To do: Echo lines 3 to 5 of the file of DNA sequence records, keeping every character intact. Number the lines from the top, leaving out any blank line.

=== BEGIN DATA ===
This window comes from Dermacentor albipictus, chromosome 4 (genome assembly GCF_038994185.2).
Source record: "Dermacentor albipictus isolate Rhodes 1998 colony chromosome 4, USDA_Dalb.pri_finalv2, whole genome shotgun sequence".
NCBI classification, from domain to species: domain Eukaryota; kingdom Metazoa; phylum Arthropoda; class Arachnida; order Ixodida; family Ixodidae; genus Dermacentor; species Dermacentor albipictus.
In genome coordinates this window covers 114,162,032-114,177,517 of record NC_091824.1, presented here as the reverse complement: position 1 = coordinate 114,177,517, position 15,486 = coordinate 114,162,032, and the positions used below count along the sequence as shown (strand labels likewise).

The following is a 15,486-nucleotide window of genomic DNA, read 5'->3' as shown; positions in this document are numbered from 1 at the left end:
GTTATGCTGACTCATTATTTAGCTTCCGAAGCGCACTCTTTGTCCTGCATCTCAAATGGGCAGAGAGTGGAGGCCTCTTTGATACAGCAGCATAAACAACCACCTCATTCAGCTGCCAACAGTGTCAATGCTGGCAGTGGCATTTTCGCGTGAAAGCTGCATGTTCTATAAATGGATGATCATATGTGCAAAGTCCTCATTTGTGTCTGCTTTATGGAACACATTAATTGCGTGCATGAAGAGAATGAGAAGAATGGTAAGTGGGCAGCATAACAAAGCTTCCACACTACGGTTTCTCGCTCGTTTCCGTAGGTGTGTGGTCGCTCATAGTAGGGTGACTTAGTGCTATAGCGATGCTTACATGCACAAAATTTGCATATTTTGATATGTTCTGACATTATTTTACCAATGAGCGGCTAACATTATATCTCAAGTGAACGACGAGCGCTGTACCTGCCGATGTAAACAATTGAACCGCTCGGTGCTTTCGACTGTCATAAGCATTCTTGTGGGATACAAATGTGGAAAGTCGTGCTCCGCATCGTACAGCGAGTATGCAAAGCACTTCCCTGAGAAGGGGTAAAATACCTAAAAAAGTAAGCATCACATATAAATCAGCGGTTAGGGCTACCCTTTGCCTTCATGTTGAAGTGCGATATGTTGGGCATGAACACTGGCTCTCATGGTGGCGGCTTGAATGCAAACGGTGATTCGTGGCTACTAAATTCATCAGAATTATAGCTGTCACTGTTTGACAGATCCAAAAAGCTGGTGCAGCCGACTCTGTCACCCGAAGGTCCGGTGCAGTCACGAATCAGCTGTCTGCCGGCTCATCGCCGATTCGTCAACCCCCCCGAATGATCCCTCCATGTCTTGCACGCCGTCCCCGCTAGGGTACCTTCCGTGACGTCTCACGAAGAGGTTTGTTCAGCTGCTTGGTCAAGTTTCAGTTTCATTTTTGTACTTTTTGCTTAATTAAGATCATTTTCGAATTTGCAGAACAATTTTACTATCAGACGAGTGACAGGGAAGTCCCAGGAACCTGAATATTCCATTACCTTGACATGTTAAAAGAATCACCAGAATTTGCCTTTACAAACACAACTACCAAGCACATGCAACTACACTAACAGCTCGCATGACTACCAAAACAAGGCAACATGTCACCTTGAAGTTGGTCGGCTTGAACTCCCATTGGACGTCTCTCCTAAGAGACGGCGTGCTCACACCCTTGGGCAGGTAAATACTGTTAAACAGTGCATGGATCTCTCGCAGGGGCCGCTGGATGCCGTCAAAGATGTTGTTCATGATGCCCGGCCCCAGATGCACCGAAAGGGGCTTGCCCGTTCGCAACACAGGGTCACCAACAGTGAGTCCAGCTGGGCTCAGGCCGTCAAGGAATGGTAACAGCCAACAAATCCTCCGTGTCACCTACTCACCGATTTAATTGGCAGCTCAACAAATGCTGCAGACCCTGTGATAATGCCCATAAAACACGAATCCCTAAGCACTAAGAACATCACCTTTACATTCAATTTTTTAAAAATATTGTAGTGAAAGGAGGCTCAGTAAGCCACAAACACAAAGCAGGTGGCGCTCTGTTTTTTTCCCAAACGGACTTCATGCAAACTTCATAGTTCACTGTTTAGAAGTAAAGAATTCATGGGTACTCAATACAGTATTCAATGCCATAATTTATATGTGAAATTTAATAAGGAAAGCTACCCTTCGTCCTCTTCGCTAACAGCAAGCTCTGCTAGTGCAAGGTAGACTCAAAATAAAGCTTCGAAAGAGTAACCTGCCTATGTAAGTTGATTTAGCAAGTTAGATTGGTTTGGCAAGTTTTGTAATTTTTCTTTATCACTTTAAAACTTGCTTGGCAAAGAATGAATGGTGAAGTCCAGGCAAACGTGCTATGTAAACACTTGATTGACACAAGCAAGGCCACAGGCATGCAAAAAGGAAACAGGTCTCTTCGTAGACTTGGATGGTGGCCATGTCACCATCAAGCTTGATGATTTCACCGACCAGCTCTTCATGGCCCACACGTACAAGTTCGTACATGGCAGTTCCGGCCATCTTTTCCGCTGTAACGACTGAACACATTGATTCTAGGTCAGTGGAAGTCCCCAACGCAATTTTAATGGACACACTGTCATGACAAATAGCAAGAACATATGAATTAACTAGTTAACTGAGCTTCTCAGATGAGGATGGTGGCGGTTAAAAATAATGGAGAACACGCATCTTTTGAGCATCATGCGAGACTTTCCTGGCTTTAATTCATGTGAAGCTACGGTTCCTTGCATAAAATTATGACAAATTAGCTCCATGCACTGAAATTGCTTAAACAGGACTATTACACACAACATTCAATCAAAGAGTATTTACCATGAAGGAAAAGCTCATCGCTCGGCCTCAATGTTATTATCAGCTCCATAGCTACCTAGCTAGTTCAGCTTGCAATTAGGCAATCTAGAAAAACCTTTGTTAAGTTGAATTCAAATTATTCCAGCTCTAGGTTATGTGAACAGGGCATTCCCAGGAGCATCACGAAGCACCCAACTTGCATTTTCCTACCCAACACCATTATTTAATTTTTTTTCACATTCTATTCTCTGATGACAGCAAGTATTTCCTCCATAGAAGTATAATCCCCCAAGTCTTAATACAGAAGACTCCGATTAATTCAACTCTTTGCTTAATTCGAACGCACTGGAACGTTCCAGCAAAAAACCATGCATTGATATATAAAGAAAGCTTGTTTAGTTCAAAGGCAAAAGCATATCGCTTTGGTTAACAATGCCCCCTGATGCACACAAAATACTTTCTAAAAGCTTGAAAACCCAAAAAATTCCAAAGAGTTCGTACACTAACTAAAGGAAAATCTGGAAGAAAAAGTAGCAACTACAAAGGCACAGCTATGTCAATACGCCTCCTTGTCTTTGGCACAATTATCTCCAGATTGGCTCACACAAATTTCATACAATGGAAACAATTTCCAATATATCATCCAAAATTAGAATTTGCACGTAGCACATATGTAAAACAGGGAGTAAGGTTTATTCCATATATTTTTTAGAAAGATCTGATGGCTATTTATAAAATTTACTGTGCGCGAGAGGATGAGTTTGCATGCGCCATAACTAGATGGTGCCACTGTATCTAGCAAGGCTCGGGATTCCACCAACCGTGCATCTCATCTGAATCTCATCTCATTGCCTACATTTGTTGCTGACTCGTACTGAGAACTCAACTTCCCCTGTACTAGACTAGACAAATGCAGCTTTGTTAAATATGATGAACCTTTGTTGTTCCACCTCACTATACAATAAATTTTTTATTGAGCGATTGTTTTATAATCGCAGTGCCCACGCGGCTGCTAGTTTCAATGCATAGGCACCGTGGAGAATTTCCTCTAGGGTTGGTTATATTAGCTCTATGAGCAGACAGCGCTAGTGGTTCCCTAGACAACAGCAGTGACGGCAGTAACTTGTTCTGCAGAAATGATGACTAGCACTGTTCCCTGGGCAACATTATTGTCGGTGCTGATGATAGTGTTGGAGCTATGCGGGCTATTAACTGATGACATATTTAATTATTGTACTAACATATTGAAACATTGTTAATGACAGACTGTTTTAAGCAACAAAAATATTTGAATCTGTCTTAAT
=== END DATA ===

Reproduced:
NCBI classification, from domain to species: domain Eukaryota; kingdom Metazoa; phylum Arthropoda; class Arachnida; order Ixodida; family Ixodidae; genus Dermacentor; species Dermacentor albipictus.
In genome coordinates this window covers 114,162,032-114,177,517 of record NC_091824.1, presented here as the reverse complement: position 1 = coordinate 114,177,517, position 15,486 = coordinate 114,162,032, and the positions used below count along the sequence as shown (strand labels likewise).

The following is a 15,486-nucleotide window of genomic DNA, read 5'->3' as shown; positions in this document are numbered from 1 at the left end: